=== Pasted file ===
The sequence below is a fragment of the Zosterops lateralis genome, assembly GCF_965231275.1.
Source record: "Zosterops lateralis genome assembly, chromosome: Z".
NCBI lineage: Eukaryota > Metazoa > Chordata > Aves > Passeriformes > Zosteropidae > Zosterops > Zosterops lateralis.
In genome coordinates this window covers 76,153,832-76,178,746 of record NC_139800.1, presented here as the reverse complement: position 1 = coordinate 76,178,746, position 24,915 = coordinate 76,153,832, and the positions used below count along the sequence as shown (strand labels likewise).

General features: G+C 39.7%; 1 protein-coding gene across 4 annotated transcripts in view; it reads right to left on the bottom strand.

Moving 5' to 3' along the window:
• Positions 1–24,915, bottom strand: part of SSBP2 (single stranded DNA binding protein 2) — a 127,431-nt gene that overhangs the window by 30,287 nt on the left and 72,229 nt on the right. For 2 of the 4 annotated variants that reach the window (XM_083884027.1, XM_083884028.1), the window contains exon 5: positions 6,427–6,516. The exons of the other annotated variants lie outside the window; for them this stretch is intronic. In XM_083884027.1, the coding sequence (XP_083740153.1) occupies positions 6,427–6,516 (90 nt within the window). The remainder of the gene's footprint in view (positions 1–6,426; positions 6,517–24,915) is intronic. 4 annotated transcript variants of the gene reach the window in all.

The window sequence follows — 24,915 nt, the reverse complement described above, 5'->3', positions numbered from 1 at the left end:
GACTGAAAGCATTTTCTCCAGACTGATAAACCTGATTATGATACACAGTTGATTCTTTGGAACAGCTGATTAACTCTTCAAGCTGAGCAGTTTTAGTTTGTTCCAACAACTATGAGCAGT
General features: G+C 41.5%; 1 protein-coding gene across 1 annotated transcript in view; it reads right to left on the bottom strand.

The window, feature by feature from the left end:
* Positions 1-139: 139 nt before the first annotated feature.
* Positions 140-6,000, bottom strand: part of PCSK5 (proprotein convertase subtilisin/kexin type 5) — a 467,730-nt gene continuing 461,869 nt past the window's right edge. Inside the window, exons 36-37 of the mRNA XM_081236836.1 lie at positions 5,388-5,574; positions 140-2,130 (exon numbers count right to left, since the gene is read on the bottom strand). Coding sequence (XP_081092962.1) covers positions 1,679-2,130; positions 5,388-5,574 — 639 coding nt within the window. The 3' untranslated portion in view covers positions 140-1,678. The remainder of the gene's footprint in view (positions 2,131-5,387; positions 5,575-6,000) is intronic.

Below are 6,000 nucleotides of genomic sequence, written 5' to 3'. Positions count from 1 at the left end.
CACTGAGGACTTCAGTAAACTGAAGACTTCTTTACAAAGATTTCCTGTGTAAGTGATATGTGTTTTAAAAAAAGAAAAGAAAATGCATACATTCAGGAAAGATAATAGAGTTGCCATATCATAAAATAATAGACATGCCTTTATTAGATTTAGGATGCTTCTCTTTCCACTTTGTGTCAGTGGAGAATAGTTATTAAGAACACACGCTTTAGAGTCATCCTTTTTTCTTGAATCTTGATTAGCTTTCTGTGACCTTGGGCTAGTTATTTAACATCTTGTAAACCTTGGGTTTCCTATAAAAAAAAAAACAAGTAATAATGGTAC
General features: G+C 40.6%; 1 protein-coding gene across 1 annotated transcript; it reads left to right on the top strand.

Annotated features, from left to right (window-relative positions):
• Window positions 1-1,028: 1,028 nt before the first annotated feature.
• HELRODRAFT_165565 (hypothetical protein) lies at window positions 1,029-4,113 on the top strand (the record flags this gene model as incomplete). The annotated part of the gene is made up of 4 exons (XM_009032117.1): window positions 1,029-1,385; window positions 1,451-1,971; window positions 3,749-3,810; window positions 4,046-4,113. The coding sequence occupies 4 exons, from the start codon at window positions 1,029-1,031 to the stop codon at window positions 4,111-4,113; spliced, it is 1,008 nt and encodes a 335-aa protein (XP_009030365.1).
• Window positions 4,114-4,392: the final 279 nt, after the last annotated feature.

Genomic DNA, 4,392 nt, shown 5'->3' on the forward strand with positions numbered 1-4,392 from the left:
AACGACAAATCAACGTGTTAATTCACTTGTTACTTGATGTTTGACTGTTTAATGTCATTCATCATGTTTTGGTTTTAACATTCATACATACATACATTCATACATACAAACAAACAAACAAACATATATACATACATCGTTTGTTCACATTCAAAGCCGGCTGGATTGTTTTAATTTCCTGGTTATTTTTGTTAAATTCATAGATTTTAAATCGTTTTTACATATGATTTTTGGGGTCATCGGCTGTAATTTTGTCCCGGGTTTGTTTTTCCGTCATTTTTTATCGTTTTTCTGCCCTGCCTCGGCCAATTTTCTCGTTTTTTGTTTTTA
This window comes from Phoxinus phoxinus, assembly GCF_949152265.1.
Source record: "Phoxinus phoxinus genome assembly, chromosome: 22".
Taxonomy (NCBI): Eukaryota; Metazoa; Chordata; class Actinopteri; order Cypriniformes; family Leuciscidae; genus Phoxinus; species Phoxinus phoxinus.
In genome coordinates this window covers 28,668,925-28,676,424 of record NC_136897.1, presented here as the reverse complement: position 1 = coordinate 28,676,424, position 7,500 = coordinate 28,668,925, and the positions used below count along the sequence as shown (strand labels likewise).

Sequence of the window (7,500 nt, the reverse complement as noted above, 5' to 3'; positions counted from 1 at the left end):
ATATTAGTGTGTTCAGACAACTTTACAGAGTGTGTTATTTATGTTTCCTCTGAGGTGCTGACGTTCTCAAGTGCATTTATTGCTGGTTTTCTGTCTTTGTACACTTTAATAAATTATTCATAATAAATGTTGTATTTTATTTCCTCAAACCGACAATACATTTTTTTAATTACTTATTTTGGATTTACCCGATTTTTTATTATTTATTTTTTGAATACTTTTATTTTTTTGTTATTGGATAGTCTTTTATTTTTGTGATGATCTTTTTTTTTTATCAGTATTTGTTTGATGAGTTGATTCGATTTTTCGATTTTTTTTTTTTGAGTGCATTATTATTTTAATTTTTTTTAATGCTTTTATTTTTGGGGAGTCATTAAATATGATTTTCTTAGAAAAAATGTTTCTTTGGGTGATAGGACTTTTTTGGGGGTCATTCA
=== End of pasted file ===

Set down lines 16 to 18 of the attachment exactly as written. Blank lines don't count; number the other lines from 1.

General features: G+C 40.6%; 1 protein-coding gene across 1 annotated transcript; it reads left to right on the top strand.

Annotated features, from left to right (window-relative positions):
• Window positions 1-1,028: 1,028 nt before the first annotated feature.